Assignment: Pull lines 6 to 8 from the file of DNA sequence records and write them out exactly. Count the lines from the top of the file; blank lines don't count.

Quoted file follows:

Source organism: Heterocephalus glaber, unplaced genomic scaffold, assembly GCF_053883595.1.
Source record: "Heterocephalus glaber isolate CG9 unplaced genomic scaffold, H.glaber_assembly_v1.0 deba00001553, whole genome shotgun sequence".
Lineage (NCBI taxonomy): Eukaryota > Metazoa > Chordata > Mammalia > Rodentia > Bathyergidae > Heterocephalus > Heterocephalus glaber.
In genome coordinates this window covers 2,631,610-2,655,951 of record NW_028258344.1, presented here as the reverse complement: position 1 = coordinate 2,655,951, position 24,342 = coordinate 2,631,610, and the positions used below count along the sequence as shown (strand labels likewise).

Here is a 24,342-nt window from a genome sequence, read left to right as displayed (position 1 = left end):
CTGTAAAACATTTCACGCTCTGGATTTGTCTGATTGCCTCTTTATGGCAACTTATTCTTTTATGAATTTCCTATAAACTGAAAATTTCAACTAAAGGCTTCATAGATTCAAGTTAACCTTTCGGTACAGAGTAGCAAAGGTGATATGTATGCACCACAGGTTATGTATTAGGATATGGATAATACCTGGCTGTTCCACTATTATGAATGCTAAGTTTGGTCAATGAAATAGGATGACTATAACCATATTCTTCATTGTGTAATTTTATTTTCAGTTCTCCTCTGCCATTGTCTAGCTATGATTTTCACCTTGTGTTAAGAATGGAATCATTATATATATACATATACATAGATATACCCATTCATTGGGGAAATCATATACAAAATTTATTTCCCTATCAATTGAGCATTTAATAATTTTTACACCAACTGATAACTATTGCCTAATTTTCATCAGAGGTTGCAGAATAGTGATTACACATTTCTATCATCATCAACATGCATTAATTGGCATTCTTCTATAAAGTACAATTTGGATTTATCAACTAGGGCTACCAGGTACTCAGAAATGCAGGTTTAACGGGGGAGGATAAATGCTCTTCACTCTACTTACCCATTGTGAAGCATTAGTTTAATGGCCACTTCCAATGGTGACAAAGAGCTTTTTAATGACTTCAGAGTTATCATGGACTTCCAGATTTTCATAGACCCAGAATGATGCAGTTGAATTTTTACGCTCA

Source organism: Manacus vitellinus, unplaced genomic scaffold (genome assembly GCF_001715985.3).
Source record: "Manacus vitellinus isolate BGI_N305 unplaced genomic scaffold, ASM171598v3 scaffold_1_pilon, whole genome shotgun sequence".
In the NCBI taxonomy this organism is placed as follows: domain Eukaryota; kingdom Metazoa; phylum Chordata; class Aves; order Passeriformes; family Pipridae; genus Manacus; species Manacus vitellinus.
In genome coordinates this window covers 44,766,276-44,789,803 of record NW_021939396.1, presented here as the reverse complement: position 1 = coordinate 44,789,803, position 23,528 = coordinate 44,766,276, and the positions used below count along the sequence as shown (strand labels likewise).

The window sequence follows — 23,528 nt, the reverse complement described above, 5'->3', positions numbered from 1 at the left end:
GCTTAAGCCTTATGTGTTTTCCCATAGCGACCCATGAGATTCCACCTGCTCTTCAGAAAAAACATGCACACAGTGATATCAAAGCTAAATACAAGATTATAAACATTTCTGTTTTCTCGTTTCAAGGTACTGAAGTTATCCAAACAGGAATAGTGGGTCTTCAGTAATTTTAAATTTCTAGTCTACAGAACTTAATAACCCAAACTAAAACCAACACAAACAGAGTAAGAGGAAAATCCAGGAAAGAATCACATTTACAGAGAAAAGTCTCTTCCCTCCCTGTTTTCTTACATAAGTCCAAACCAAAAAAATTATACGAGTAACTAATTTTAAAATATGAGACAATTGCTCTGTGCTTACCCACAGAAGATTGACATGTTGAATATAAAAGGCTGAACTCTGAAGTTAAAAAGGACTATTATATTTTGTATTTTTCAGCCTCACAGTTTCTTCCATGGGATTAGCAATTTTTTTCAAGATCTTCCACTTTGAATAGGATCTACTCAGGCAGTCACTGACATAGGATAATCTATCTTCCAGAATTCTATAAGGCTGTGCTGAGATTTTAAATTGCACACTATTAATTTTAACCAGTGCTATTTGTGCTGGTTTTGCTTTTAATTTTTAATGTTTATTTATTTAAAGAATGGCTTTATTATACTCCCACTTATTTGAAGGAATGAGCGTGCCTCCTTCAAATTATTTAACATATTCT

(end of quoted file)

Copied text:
CTGTAAAACATTTCACGCTCTGGATTTGTCTGATTGCCTCTTTATGGCAACTTATTCTTTTATGAATTTCCTATAAACTGAAAATTTCAACTAAAGGCTTCATAGATTCAAGTTAACCTTTCGGTACAGAGTAGCAAAGGTGATATGTATGCACCACAGGTTATGTATTAGGATATGGATAATACCTGGCTGTTCCACTATTATGAATGCTAAGTTTGGTCAATGAAATAGGATGACTATAACCATATTCTTCATTGTGTAATTTTATTTTCAGTTCTCCTCTGCCATTGTCTAGCTATGATTTTCACCTTGTGTTAAGAATGGAATCATTATATATATACATATACATAGATATACCCATTCATTGGGGAAATCATATACAAAATTTATTTCCCTATCAATTGAGCATTTAATAATTTTTACACCAACTGATAACTATTGCCTAATTTTCATCAGAGGTTGCAGAATAGTGATTACACATTTCTATCATCATCAACATGCATTAATTGGCATTCTTCTATAAAGTACAATTTGGATTTATCAACTAGGGCTACCAGGTACTCAGAAATGCAGGTTTAACGGGGGAGGATAAATGCTCTTCACTCTACTTACCCATTGTGAAGCATTAGTTTAATGGCCACTTCCAATGGTGACAAAGAGCTTTTTAATGACTTCAGAGTTATCATGGACTTCCAGATTTTCATAGACCCAGAATGATGCAGTTGAATTTTTACGCTCA

Source organism: Manacus vitellinus, unplaced genomic scaffold (genome assembly GCF_001715985.3).
Source record: "Manacus vitellinus isolate BGI_N305 unplaced genomic scaffold, ASM171598v3 scaffold_1_pilon, whole genome shotgun sequence".